Here I will discuss pages 5 and 21 from Strange Tales #114 which had a cover date of November 1963. Inking was by Dick Ayers and what a great job he did. His brush work is powerful and confident. I don’t think there is any use of white-out to correct any of his inking. These pages are very special to me as I remember how excited I was when the comic came. I was too young to know anything about Cap’s previous appearances, but something about him made me an immediate fan. This despite the fact that in this story he turns out to actually be the Acrobat. For me this, not Avengers #4, has always been the first Silver Age appearance of Cap.

Besides the margin notes, there are erased notes inside the balloons. The balloon notes seem to match the inked version of the text. For example from page 5 panel 1:

Strange Tales #114

Nick commented to me:

A close look at the lettering tells me that its Stan’s writing in the balloons. My guess is Stan put those words in after Kirby penciled the pages but before they were inked. This may have been how Stan worked, perhaps doing away with a script and writing the copy directly on the pages for the letterer to copy…

Unfortunately most of the margin notes on the sides have been trimmed during production. But those on the bottom happily remain. Such as below panel 5 on page 21.

Strange Tales #114

Nick remarked

Yep, that’s Stan’s sloppy handwriting. I can read some of it “In an enclosed space…” changed a bit from the copy, but close enough, making me believe more and more that this was Stan’s shorthand, giving him a rough idea of what he would later dialogue in the word balloons.

In case you have trouble reading the Stan’s sloppy handwriting, I believe the margin notes reads:

In an enclosed space, flame energy must give off gas and gas, compressed in an enclosed space, must expand

Strange Tales #114

Under panel 6 (see above) on the same page is a note that reads “mild explosion”. I admit I was a bit puzzled by this note now that Nick identified it as from Lee. Why would he have to write that if Kirby had already penciled the panel? I think the answer is that if you imagine what it looked like without the balloon text and the “BAROOM” it probably was not very clear what was going on.

Strange Tales #114

On page 5 panel 4 Stan writes just below the upper balloon. Although I could make the first line of it out, the second line escaped me. But Nick suggested it reads “Have a few low int(ensity)” referring to the fireballs. Probably having written that much, Stan realized that he did not have enough room in the upper balloon. When he added the lower balloon he had already decided to change the text a bit.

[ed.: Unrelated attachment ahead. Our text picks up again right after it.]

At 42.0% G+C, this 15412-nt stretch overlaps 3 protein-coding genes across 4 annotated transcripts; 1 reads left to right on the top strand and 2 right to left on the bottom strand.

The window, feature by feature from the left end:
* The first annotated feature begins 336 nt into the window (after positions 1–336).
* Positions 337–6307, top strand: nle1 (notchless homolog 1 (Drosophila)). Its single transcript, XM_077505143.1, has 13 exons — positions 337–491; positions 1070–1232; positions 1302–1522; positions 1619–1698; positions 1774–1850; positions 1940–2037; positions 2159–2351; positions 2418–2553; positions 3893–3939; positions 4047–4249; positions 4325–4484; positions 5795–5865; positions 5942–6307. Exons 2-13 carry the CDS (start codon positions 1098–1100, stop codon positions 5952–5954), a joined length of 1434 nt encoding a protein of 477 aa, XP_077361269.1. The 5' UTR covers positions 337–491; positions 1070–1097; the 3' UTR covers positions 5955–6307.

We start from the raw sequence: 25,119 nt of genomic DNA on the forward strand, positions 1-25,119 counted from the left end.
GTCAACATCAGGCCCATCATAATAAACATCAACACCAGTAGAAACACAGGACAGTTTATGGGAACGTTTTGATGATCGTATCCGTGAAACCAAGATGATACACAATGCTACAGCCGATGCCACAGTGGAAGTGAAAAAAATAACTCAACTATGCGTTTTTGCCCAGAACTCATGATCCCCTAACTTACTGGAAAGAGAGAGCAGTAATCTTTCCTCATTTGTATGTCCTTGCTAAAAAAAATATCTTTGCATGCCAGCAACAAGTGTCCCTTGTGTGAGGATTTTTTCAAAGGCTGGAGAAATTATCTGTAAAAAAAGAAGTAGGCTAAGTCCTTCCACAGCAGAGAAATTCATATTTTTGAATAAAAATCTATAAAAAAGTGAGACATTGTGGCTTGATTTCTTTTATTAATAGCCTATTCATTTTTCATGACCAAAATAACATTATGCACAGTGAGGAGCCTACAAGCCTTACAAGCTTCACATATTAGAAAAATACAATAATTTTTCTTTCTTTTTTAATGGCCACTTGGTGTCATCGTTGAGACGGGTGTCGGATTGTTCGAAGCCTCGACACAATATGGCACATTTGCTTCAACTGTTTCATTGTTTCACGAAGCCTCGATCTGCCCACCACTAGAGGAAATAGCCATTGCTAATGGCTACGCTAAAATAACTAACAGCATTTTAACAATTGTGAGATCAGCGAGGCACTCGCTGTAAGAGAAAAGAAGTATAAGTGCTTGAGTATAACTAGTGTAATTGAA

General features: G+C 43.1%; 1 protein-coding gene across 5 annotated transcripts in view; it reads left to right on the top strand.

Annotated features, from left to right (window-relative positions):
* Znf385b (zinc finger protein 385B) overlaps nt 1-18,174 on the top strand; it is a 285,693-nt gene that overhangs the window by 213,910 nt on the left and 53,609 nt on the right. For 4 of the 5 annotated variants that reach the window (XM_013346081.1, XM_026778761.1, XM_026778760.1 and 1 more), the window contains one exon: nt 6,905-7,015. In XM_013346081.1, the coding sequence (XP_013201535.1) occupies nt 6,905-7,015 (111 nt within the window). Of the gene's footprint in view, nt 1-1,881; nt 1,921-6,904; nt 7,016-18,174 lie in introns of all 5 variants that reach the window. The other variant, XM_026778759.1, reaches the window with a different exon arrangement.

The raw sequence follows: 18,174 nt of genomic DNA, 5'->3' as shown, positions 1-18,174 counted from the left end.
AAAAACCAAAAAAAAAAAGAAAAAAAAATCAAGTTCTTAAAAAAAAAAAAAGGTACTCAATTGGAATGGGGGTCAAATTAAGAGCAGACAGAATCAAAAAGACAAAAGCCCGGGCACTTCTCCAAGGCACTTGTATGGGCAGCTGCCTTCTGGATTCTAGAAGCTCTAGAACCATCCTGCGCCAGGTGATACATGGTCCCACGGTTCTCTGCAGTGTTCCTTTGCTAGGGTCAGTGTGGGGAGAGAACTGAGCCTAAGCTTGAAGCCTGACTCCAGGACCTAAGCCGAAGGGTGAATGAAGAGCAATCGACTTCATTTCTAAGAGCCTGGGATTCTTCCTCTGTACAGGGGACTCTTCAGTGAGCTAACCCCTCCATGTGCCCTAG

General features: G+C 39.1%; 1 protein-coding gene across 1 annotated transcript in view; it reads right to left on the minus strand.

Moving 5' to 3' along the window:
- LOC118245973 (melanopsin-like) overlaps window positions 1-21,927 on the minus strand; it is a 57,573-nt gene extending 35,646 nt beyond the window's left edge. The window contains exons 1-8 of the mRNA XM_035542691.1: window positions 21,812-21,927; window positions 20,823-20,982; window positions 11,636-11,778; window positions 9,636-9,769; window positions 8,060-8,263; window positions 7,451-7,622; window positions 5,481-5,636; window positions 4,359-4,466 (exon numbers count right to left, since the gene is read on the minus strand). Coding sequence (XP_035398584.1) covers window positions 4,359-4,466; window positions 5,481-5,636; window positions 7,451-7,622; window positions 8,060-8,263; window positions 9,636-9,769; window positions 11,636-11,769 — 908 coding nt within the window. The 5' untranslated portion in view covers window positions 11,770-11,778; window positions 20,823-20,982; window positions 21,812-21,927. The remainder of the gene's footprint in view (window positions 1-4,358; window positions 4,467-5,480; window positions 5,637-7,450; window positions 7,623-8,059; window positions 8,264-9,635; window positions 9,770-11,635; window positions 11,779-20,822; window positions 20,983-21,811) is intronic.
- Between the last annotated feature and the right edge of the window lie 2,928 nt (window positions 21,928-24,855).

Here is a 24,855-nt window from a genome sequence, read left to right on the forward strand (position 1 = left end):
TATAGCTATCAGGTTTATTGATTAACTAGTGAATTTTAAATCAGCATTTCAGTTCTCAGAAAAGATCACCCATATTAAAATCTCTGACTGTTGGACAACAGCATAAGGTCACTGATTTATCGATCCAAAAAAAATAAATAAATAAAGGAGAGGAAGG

I think Nick is correct that for these pages Stan used the margins to rough out his ideas and then use the balloons to write the finalized version. But if this is true, then the Marvel Method was in effect at this time. Why would Stan have to rough out his ideas if Kirby was working from a script? But although the Marvel Method was being used, Jack had not yet developed his habit of writing his own notes in the margins. I can see that the technique Lee used on these pages worked well for him. But I suspect it made life a bit more difficult for the letterer. Although Lee wrote the balloon text in a much more legible manner then the margin notes, it still was only a rough placement. Someone would either have to recopy the text, or the letterer would be faced with problem of inking over the very text he was working from.

Simon & Kirby as editors

Joe Simon and Jack Kirby not only created great art, they produced great comics. They would hire writers to make scripts and artists to illustrate them. Joe and Jack would deliver to a publisher a complete comic ready for the printing. During the process of working on these comics they would improved both the scripts and the art. In the end they were Simon and Kirby comics even when other artist did most of the art for the stories.